I have many memories with Father Iustin Pârvu, but I remember one in particular. It is a recollection that reveals Father’s nature and spirit.
After a rainy autumn, with floods and landslides, we found ourselves late in the evening in a cell with Father Iustin Pârvu, five days before the consecration of the Monastery from Petru Vodă. There were a few of us, all concerned about the success of the consecration that was to take place on the Feast of the Holy Archangels Michael and Gabriel, on November 8, 2005, which is also the patronal feast of the church. The cold and heavy rain outside pressed on us, worming their way into our discussion, and all our scenarios and the “direction” of the event were modified by the present climatic conditions. The narrow road to the monastery risked being completely impassable. For that reason, we went more with the “emergency” option, that for bad weather, than with the ideal one, for good weather. But Father Iustin stopped us:
“Drop this talk about the weather…! It is going to be sunny, and everyone is going to be in the courtyard of the monastery…! We ought to judge all things from this perspective. There is no way it is going to be otherwise…!”
Indeed, starting with the afternoon of November 7, the clouds scattered from the sky as if pushed by a hand, and on November 8 celebration of the Holy Archangels Michael and Gabriel, it was as if the sun took over the reins of the whole manifestation. The more than seven thousand people who had come to the consecration mostly on foot, were bathed in light and warmth in the monastery’s courtyard.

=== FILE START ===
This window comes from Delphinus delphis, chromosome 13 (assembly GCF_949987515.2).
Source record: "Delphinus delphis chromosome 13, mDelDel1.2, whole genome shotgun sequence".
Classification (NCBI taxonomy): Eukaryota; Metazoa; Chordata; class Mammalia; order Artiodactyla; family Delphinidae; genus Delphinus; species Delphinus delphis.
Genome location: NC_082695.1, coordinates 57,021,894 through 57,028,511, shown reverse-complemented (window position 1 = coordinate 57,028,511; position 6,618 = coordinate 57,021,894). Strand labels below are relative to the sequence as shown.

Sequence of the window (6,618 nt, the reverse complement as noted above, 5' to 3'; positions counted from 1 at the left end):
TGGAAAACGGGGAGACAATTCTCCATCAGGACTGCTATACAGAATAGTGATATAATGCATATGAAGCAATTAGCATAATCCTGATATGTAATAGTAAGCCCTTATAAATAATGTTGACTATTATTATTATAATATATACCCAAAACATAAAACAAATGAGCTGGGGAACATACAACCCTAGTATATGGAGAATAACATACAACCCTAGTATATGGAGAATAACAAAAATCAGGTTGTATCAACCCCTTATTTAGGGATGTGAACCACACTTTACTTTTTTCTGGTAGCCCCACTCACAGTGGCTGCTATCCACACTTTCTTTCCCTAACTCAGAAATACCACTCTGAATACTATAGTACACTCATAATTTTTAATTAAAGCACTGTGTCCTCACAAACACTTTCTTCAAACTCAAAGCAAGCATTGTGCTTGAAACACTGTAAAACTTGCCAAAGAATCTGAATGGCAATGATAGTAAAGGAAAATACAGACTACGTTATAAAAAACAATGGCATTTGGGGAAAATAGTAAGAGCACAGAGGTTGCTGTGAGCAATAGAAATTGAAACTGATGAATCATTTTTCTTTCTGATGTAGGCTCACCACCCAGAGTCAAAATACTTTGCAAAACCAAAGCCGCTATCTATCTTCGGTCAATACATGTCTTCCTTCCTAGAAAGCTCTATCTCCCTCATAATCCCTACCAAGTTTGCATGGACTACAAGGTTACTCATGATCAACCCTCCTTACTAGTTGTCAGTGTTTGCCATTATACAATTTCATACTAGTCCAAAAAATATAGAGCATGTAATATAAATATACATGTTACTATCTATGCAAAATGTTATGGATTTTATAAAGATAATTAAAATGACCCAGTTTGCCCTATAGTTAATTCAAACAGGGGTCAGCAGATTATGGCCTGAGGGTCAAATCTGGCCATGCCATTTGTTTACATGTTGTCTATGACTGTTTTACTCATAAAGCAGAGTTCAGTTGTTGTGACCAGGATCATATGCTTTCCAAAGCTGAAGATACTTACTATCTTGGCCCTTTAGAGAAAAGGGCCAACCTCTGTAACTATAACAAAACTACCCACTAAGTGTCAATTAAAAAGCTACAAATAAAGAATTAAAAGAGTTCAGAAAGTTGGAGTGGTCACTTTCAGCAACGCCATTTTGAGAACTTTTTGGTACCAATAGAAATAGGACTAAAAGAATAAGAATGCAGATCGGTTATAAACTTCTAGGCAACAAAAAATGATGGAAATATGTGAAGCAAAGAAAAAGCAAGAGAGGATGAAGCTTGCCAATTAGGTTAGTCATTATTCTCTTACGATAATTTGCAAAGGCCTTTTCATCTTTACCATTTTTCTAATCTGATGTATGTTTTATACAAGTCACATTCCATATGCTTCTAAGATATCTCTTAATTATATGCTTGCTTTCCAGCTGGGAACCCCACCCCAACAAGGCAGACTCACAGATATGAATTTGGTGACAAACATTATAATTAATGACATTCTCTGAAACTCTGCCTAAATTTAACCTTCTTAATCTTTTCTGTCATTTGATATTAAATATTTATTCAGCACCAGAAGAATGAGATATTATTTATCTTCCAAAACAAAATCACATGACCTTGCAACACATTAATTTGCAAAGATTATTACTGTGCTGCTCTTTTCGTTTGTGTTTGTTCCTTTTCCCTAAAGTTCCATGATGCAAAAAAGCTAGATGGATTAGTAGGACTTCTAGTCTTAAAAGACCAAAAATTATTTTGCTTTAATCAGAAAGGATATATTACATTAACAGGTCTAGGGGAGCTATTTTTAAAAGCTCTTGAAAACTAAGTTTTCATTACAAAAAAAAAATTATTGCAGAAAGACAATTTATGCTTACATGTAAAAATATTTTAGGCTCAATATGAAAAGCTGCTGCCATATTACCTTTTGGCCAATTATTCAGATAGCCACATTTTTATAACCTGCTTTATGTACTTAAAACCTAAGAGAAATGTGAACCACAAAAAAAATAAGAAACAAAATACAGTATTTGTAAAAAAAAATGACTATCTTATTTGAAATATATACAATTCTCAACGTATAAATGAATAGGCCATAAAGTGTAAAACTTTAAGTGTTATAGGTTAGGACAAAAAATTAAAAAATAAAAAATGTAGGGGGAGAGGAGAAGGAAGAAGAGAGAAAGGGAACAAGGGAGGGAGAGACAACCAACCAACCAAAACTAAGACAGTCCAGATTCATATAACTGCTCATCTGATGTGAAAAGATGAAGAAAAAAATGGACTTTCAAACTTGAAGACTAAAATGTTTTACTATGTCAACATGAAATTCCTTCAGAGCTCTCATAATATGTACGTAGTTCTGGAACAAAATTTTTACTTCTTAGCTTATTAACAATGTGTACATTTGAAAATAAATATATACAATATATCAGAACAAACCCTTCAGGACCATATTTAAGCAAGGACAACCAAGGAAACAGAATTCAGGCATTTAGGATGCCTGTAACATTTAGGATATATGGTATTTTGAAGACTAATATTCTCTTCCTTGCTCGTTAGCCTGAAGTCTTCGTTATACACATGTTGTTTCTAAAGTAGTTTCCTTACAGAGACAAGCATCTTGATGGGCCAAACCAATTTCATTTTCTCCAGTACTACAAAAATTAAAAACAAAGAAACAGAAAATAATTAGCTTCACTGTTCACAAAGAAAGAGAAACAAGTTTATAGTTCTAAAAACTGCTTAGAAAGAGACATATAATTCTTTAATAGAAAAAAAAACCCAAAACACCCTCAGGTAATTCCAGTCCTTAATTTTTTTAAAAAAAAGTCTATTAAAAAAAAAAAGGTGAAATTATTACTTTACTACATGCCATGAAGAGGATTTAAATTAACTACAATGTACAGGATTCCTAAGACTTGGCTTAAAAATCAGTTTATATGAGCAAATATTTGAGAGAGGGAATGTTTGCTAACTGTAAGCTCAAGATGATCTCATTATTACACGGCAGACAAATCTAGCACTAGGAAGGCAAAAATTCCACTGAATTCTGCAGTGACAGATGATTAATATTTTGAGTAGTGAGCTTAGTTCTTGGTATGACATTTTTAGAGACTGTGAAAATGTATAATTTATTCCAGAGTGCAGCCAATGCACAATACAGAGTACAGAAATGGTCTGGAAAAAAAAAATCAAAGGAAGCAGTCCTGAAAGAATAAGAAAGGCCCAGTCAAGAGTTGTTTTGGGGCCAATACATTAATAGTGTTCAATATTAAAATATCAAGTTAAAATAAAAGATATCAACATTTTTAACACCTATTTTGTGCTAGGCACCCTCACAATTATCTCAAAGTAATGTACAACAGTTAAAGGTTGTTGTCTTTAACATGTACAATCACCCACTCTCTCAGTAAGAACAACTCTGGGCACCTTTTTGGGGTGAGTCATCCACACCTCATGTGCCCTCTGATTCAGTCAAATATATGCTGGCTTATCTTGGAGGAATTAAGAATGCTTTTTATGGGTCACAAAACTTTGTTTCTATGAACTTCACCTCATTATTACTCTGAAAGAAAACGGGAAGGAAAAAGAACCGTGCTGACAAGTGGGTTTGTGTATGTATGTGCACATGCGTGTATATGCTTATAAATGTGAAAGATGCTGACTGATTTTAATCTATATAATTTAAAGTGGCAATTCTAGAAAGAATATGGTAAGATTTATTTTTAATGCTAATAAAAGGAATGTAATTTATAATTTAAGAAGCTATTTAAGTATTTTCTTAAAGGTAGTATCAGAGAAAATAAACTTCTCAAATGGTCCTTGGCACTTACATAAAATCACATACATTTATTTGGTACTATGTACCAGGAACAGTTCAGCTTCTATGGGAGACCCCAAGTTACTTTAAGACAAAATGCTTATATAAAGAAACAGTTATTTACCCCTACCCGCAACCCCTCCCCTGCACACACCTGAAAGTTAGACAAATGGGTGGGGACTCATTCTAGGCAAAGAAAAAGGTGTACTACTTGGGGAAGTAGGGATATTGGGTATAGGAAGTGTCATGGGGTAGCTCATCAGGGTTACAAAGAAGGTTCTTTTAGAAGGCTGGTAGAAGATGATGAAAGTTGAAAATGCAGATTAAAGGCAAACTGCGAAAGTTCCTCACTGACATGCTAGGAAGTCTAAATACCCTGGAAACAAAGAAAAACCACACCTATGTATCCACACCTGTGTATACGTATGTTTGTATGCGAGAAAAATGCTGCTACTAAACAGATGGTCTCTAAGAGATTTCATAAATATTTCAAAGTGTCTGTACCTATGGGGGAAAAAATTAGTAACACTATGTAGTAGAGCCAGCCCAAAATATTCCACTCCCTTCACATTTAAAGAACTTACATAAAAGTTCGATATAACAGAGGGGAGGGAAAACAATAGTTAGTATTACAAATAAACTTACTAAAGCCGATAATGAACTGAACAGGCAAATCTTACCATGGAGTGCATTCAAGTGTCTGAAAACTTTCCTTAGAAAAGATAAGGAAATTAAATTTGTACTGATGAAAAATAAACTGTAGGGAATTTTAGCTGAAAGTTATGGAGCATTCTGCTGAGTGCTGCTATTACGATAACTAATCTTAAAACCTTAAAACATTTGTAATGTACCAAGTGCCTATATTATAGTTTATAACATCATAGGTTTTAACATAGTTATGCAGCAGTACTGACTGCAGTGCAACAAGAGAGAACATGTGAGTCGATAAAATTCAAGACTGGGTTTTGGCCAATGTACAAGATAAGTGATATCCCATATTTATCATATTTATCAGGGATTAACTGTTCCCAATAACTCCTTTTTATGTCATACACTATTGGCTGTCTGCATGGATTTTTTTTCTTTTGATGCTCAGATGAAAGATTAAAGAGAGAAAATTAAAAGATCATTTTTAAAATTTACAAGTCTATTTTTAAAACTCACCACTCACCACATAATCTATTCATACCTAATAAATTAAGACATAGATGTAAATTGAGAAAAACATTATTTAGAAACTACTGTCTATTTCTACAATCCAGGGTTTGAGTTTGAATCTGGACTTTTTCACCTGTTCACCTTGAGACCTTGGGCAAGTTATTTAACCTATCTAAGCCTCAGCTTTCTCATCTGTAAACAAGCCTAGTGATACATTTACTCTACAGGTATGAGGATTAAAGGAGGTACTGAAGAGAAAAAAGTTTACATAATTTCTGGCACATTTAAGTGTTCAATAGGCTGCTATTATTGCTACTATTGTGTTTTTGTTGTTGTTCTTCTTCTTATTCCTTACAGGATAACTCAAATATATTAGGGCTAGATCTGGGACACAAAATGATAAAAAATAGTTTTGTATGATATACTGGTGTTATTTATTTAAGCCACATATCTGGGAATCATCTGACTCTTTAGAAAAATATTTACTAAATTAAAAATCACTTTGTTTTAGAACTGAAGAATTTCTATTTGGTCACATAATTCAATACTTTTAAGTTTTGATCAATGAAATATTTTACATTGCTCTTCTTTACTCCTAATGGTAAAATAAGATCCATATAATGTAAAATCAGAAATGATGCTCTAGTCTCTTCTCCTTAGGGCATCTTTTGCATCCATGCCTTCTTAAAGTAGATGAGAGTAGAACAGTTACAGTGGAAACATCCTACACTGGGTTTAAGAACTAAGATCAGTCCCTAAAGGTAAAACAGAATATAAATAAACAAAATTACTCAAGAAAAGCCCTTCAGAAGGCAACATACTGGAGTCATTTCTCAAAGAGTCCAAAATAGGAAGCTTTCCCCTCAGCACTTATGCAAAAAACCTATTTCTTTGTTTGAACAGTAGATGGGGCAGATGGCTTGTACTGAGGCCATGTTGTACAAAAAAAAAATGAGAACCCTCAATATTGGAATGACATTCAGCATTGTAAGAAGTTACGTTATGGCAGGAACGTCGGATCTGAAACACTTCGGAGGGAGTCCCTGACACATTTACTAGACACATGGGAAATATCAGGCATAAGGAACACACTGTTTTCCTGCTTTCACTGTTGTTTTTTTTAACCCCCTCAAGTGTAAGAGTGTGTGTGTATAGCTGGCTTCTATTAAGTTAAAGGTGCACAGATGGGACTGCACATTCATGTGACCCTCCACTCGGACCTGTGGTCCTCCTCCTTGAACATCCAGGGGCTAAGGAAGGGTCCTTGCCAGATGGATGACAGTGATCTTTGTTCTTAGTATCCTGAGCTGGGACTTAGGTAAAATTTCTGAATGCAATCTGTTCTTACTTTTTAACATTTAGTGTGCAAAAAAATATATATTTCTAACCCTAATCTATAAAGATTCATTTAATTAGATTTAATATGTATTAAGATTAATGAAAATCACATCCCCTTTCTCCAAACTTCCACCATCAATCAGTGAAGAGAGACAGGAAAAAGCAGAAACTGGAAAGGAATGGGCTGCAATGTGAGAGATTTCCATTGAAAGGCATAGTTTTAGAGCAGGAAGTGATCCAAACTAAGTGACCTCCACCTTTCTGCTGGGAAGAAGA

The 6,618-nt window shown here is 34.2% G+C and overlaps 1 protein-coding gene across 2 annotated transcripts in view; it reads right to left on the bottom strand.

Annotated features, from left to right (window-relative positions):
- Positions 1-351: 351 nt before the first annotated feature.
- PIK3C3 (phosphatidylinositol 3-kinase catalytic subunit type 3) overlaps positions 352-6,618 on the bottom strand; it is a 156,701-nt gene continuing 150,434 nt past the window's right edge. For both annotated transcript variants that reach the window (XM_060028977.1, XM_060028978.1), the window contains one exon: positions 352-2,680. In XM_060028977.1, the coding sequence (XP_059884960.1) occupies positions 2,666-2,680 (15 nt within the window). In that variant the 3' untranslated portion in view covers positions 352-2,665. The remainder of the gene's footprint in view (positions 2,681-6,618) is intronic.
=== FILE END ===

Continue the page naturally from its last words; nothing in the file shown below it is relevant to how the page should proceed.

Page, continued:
Indeed, “how could it have been otherwise”?
And it had nothing to do with a vision but optimism. That’s right: optimism!
Optimism and patience. These were, in fact, the coordinates on which Father Iustin Pârvu “moved” throughout his life!
Without optimism, without trusting that God has given you the keys to all the possible gates and paths for a man, you cannot evolve. Without optimism, you cannot make it through the night between two days, and much less through the night of history in which circumstances pushed us.
The fallen man rises not by panic, not by despair, but only by trust, by hope. Despair makes you act like a beast locked in a cage. And the desperate man sees this world only as a cage too narrow for his fear, for his helplessness. Because fear is essentially helplessness. Make man desperate—seems to be what any conjunctural ruler of the world says—and you will dominate him, you will subdue him, you will make him a slave.
The man who hopes, who thinks all will be well, no matter the circumstances, becomes invincible. The man who knows how much he is truly worth on earth is the formidable enemy of any tyranny. The man who controls himself, rules the world.
“It is going to be sunny! It cannot be otherwise…!” said Father Iustin, on a foggy autumn night. And it was sunny, indeed, as if summoned by a sign! It was not the weather that obeyed Father Justin, it was not the eye of his heart or mind that foresaw the weather, but the belief that “there is no other way” overcame any inclement weather. Thinking like this—positively, as they say today—you can glimpse at your thought’s end the miracle of God that strengthens you in faith and enlightens you with hope.
Adrian Alui Gheorghe